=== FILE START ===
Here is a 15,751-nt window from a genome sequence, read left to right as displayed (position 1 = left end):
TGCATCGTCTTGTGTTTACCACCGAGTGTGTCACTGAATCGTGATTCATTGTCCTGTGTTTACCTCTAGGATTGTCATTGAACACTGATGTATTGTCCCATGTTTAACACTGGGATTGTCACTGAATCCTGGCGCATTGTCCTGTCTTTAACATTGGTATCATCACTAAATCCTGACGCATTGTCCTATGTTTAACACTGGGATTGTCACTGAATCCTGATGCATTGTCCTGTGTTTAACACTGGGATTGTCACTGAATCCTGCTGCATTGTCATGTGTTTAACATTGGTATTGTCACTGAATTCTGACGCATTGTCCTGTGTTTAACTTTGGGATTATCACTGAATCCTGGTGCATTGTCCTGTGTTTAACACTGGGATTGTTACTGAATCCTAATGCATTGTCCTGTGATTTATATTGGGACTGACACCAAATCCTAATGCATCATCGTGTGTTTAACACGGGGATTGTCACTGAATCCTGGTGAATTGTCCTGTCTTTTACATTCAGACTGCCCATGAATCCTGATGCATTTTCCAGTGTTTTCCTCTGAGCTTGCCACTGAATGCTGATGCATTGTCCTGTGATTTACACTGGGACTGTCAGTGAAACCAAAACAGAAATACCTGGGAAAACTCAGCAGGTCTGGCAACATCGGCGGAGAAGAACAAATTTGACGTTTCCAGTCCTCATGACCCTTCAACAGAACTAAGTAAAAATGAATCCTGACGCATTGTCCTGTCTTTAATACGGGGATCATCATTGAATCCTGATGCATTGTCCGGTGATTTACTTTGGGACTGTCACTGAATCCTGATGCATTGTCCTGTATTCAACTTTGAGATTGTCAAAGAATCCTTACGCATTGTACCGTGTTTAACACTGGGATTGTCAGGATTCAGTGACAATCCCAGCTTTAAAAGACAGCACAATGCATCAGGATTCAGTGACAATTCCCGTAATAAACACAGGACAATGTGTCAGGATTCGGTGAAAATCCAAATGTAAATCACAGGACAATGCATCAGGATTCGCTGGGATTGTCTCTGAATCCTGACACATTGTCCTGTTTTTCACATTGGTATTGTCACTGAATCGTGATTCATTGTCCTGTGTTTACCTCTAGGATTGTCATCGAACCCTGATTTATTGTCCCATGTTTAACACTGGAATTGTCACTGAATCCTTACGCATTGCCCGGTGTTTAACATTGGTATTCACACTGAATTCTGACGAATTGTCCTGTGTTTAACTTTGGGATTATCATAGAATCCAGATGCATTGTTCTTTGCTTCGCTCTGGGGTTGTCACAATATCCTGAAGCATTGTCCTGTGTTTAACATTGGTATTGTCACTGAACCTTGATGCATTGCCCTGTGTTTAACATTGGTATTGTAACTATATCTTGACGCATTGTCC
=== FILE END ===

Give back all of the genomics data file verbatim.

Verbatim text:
Here is a 15,751-nt window from a genome sequence, read left to right as displayed (position 1 = left end):
TGCATCGTCTTGTGTTTACCACCGAGTGTGTCACTGAATCGTGATTCATTGTCCTGTGTTTACCTCTAGGATTGTCATTGAACACTGATGTATTGTCCCATGTTTAACACTGGGATTGTCACTGAATCCTGGCGCATTGTCCTGTCTTTAACATTGGTATCATCACTAAATCCTGACGCATTGTCCTATGTTTAACACTGGGATTGTCACTGAATCCTGATGCATTGTCCTGTGTTTAACACTGGGATTGTCACTGAATCCTGCTGCATTGTCATGTGTTTAACATTGGTATTGTCACTGAATTCTGACGCATTGTCCTGTGTTTAACTTTGGGATTATCACTGAATCCTGGTGCATTGTCCTGTGTTTAACACTGGGATTGTTACTGAATCCTAATGCATTGTCCTGTGATTTATATTGGGACTGACACCAAATCCTAATGCATCATCGTGTGTTTAACACGGGGATTGTCACTGAATCCTGGTGAATTGTCCTGTCTTTTACATTCAGACTGCCCATGAATCCTGATGCATTTTCCAGTGTTTTCCTCTGAGCTTGCCACTGAATGCTGATGCATTGTCCTGTGATTTACACTGGGACTGTCAGTGAAACCAAAACAGAAATACCTGGGAAAACTCAGCAGGTCTGGCAACATCGGCGGAGAAGAACAAATTTGACGTTTCCAGTCCTCATGACCCTTCAACAGAACTAAGTAAAAATGAATCCTGACGCATTGTCCTGTCTTTAATACGGGGATCATCATTGAATCCTGATGCATTGTCCGGTGATTTACTTTGGGACTGTCACTGAATCCTGATGCATTGTCCTGTATTCAACTTTGAGATTGTCAAAGAATCCTTACGCATTGTACCGTGTTTAACACTGGGATTGTCAGGATTCAGTGACAATCCCAGCTTTAAAAGACAGCACAATGCATCAGGATTCAGTGACAATTCCCGTAATAAACACAGGACAATGTGTCAGGATTCGGTGAAAATCCAAATGTAAATCACAGGACAATGCATCAGGATTCGCTGGGATTGTCTCTGAATCCTGACACATTGTCCTGTTTTTCACATTGGTATTGTCACTGAATCGTGATTCATTGTCCTGTGTTTACCTCTAGGATTGTCATCGAACCCTGATTTATTGTCCCATGTTTAACACTGGAATTGTCACTGAATCCTTACGCATTGCCCGGTGTTTAACATTGGTATTCACACTGAATTCTGACGAATTGTCCTGTGTTTAACTTTGGGATTATCATAGAATCCAGATGCATTGTTCTTTGCTTCGCTCTGGGGTTGTCACAATATCCTGAAGCATTGTCCTGTGTTTAACATTGGTATTGTCACTGAACCTTGATGCATTGCCCTGTGTTTAACATTGGTATTGTAACTATATCTTGACGCATTGTCC